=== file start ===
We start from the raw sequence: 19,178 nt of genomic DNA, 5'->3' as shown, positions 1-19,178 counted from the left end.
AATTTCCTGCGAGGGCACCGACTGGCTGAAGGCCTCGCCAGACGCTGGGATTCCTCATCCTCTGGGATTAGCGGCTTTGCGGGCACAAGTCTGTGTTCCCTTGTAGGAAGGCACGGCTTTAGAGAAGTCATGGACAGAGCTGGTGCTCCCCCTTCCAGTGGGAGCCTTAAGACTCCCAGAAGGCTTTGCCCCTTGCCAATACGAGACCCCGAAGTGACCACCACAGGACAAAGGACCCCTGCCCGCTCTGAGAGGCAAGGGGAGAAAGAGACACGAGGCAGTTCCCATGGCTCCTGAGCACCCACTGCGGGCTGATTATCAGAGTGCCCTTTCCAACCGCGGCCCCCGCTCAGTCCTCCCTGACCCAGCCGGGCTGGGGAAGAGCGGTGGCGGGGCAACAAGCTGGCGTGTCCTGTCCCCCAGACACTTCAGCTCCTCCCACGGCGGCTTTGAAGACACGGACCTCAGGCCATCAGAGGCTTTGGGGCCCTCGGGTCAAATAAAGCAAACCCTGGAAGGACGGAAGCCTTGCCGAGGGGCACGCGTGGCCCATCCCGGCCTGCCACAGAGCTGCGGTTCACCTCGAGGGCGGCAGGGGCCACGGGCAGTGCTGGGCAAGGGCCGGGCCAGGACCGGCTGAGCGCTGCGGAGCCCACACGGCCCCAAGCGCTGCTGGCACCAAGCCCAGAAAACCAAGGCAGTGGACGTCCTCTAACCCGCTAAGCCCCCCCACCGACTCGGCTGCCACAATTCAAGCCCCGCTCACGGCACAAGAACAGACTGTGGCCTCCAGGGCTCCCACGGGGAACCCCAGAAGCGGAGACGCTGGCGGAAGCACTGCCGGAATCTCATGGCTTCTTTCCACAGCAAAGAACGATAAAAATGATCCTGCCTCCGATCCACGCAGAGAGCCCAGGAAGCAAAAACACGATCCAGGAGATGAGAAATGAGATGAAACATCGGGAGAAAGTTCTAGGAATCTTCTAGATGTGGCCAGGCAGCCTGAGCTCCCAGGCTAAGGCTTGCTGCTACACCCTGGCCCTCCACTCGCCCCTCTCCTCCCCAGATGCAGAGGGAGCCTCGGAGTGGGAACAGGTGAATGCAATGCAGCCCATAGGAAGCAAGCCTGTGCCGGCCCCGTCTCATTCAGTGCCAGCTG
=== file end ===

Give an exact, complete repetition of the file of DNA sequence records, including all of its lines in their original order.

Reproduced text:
We start from the raw sequence: 19,178 nt of genomic DNA, 5'->3' as shown, positions 1-19,178 counted from the left end.
AATTTCCTGCGAGGGCACCGACTGGCTGAAGGCCTCGCCAGACGCTGGGATTCCTCATCCTCTGGGATTAGCGGCTTTGCGGGCACAAGTCTGTGTTCCCTTGTAGGAAGGCACGGCTTTAGAGAAGTCATGGACAGAGCTGGTGCTCCCCCTTCCAGTGGGAGCCTTAAGACTCCCAGAAGGCTTTGCCCCTTGCCAATACGAGACCCCGAAGTGACCACCACAGGACAAAGGACCCCTGCCCGCTCTGAGAGGCAAGGGGAGAAAGAGACACGAGGCAGTTCCCATGGCTCCTGAGCACCCACTGCGGGCTGATTATCAGAGTGCCCTTTCCAACCGCGGCCCCCGCTCAGTCCTCCCTGACCCAGCCGGGCTGGGGAAGAGCGGTGGCGGGGCAACAAGCTGGCGTGTCCTGTCCCCCAGACACTTCAGCTCCTCCCACGGCGGCTTTGAAGACACGGACCTCAGGCCATCAGAGGCTTTGGGGCCCTCGGGTCAAATAAAGCAAACCCTGGAAGGACGGAAGCCTTGCCGAGGGGCACGCGTGGCCCATCCCGGCCTGCCACAGAGCTGCGGTTCACCTCGAGGGCGGCAGGGGCCACGGGCAGTGCTGGGCAAGGGCCGGGCCAGGACCGGCTGAGCGCTGCGGAGCCCACACGGCCCCAAGCGCTGCTGGCACCAAGCCCAGAAAACCAAGGCAGTGGACGTCCTCTAACCCGCTAAGCCCCCCCACCGACTCGGCTGCCACAATTCAAGCCCCGCTCACGGCACAAGAACAGACTGTGGCCTCCAGGGCTCCCACGGGGAACCCCAGAAGCGGAGACGCTGGCGGAAGCACTGCCGGAATCTCATGGCTTCTTTCCACAGCAAAGAACGATAAAAATGATCCTGCCTCCGATCCACGCAGAGAGCCCAGGAAGCAAAAACACGATCCAGGAGATGAGAAATGAGATGAAACATCGGGAGAAAGTTCTAGGAATCTTCTAGATGTGGCCAGGCAGCCTGAGCTCCCAGGCTAAGGCTTGCTGCTACACCCTGGCCCTCCACTCGCCCCTCTCCTCCCCAGATGCAGAGGGAGCCTCGGAGTGGGAACAGGTGAATGCAATGCAGCCCATAGGAAGCAAGCCTGTGCCGGCCCCGTCTCATTCAGTGCCAGCTG